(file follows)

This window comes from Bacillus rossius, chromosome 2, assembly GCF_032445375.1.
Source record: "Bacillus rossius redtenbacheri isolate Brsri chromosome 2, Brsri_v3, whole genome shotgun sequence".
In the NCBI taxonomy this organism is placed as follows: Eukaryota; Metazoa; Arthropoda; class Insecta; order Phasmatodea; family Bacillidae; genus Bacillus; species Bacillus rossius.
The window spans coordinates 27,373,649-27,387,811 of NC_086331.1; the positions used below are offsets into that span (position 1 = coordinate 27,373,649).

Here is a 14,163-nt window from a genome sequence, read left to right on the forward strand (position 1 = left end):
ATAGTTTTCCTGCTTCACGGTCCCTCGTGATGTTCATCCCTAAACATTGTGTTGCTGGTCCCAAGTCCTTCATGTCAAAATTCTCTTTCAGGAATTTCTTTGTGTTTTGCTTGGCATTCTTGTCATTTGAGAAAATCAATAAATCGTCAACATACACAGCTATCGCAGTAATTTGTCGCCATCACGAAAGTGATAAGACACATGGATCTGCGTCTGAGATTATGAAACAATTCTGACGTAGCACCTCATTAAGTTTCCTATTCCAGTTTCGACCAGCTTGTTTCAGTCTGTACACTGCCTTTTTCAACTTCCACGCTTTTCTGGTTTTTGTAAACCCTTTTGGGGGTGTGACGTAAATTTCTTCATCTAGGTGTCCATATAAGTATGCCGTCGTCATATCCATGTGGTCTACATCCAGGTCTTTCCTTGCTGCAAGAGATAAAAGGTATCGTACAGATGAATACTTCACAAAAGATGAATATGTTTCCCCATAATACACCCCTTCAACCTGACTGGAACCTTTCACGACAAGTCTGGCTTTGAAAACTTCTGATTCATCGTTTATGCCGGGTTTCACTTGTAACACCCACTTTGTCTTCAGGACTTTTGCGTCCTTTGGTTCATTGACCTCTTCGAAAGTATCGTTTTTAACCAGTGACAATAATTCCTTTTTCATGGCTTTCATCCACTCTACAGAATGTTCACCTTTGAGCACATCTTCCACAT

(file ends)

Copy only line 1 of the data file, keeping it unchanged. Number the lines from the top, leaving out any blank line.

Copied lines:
This window comes from Bacillus rossius, chromosome 2, assembly GCF_032445375.1.